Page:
This is a mistake. But to see why requires a long story.
The story starts in 1864 with the publication of Herbert Spencer's Principles of Biology. Spencer was trying to reconcile his theory of evolution by the inheritance of acquired traits with Darwin's theory of evolution by natural selection. Darwin accepted Spencer's Lamarckian theory of evolution--the inheritance of acquired traits. But Darwin's distinctive idea was to emphasize natural selection as the main mechanism of evolution: if certain heritable traits increase or decrease the chances of survival and reproduction in the struggle for life, then those traits that favor survival and reproduction will increase in frequency over generations, and thus organisms will become more adapted to their environments, and over a long period of time the differences between varieties of a species can become so great that the varieties become new species.
Although by 1864 Spencer had accepted Darwin's idea of natural selection, Spencer still insisted that the most complex forms of adaptation would require a Lamarckian process: an organism would adopt new habits in response to a changing environment, and as these habits produced heritable changes in the organism, the organism would become better adapted to its environment. In writing about Darwin's theory of natural selection, Spencer coined the phrase "survival of the fittest," a phrase that Darwin had never used.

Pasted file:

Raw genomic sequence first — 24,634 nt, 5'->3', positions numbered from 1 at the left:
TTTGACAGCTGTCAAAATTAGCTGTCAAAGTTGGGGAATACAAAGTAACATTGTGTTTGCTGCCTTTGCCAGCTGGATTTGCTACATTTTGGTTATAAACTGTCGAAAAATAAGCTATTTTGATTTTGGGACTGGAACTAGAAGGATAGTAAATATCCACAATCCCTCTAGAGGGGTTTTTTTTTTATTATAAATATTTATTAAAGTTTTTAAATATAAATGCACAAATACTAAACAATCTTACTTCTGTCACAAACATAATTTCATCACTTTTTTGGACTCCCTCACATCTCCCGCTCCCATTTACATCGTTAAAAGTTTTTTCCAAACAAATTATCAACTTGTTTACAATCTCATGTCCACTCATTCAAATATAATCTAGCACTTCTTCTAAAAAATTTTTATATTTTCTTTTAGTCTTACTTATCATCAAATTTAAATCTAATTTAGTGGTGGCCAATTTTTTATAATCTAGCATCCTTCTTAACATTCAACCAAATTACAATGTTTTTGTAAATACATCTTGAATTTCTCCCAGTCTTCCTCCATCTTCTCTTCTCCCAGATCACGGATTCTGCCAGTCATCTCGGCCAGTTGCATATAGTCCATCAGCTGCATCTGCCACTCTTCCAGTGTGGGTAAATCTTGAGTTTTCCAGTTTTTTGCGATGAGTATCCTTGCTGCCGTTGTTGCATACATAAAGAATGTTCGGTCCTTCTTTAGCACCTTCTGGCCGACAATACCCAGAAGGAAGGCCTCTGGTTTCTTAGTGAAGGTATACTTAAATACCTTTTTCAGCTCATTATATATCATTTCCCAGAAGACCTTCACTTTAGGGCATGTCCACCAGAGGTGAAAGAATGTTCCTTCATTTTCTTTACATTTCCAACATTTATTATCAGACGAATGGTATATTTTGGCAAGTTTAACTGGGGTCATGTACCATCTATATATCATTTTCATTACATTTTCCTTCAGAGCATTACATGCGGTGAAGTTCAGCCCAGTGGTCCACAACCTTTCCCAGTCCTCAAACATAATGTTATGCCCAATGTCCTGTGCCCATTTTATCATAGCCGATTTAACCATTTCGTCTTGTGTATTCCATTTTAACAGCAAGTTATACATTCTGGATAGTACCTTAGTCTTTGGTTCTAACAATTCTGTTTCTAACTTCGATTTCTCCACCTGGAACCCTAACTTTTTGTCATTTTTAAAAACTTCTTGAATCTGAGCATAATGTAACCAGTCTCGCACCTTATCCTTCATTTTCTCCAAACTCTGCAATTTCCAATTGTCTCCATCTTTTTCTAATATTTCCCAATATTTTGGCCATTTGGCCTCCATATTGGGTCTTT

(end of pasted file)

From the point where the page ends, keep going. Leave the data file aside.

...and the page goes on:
By 1864, four editions of Darwin's Origin of Species had been published. Darwin had used the phrase "natural selection" as a metaphorical expression suggesting a likeness to "artificial selection." Just as human breeders of domesticated plants and animals select those heritable traits that they preferred, and thus plants and animals became adapted through selective breeding for human purposes, so nature could select those heritable variations in plants and animals that enhanced the chances for survival and reproduction, and thus organisms would become adapted to their environments through natural selection.
On July 2nd, 1866, Alfred Russel Wallace wrote to Darwin, telling him that many readers of the Origin were confused by his use of the expression "natural selection." By personifying Nature as "selecting" or "preferring" some forms of life, and by comparing natural selection to the selective activity of plant and animal breeders, Darwin was leading many readers to assume that evolution requires direction by an intelligent agent to some purpose, and thus they were misunderstanding Darwin's metaphor as if it were literal. Wallace suggested that Darwin could avoid this confusion by adopting Spencer's term "survival of the fittest" as a substitute for "natural selection."